THE parent company of SA’s largest steel maker, ArcelorMittal SA, took up the bulk of the shares in a rights offer in what one analyst said was a "disappointing" result.

The rights offer — which was valued at R4.5bn — closed on Friday, with a small amount of excess applications to soon be allocated.

The group’s parent, ArcelorMittal Holdings in Switzerland, is the holder of about R2.2bn of this stock. The South African subsidiary said on Monday that the parent would subscribe for about another R1.4bn rights offer shares, in terms of the underwriting agreement entered into with the company. Shares closed 9.68% higher at R5.89.

"This is a disappointing result inasmuch as only around 19% of the other pre-rights issue shareholders followed their rights, which means that the parent company ... had to take up the remaining 32% of the issue, which implies it now holds around 69% of the current shares issued," Stephen Meintjes, an analyst at Momentum SP Reid Securities said.

"It remains to be seen if the remaining (steel import) tariffs mentioned in the recent management update are implemented timeously by government. For global steel prices to recover, there still needs to be more elimination of uneconomic surplus capacity."

SA’s steel industry has applied for a broad range of tariff protections, but those approved so far are not seen to be enough to save it from a radical restructuring process.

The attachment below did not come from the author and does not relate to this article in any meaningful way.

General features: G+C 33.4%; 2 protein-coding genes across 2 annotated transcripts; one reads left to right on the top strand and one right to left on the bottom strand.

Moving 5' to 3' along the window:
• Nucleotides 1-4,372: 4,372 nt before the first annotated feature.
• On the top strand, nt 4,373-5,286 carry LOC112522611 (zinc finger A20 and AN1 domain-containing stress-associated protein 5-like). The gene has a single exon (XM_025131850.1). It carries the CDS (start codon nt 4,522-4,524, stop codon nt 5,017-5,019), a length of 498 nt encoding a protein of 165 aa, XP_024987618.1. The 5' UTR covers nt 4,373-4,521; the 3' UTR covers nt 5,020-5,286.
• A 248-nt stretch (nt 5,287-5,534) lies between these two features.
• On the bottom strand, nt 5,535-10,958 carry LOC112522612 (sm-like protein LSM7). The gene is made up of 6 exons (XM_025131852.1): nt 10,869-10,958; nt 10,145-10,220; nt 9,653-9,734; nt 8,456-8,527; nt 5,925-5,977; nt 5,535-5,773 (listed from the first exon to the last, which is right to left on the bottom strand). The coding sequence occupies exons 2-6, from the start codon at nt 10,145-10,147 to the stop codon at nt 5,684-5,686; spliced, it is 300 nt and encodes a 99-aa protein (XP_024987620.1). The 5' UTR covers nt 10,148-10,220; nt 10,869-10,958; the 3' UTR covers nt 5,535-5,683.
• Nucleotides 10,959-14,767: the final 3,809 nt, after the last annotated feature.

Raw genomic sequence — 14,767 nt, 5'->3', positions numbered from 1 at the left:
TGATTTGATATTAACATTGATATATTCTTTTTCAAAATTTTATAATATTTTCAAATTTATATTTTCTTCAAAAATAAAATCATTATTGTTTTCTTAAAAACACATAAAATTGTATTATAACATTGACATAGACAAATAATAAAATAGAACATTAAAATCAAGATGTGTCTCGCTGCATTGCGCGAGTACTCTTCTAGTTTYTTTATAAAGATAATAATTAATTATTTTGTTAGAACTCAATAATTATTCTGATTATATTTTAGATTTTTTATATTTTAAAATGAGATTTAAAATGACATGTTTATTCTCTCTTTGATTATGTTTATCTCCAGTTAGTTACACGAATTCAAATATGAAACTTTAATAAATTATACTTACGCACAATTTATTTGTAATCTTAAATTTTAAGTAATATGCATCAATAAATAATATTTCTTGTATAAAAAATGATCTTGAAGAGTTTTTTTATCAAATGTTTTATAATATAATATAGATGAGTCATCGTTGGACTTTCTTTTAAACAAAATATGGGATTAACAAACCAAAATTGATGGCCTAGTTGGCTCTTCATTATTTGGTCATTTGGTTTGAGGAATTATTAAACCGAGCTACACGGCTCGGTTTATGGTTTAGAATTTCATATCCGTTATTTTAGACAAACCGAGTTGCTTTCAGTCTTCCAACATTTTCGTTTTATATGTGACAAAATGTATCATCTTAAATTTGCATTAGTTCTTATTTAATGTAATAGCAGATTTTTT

ArcelorMittal SA said it was in a closed period and further information would be shared at the company’s year-end results on February 12.

After 18 months at the helm, CEO Paul O’Flaherty resigned last month, sending the share plummeting. The embattled firm has lobbied hard for support through tariffs on imported steel, especially from China.

Mr O’Flaherty would leave as CEO in the middle of next month and would be appointed a non-executive director from March "to retain his continued contribution, especially in respect of relationships with key stakeholders", the firm had said.

Mr O’Flaherty has warned of a "blood bath year" for the firm, indicating it needed antidumping duties of as much as 30%-60% on some Chinese steel products to sustain operations.

SA’s steel industry is in a terrible state. An audit letter from the South African Revenue Service has indicated that SA’s second-largest steel maker, Evraz Highveld Steel and Vanadium, owes tax worth R680m between 2007 and 2009.

This has complicated its potential sale to Hong Kong-based metals interests.

In April last year, Evraz Highveld applied for its JSE listing to be suspended as it could no longer continue as a going concern. Its creditors accepted a R350m offer by Hong Kong firm International Resources Project to acquire about R1.2bn of the company’s debt.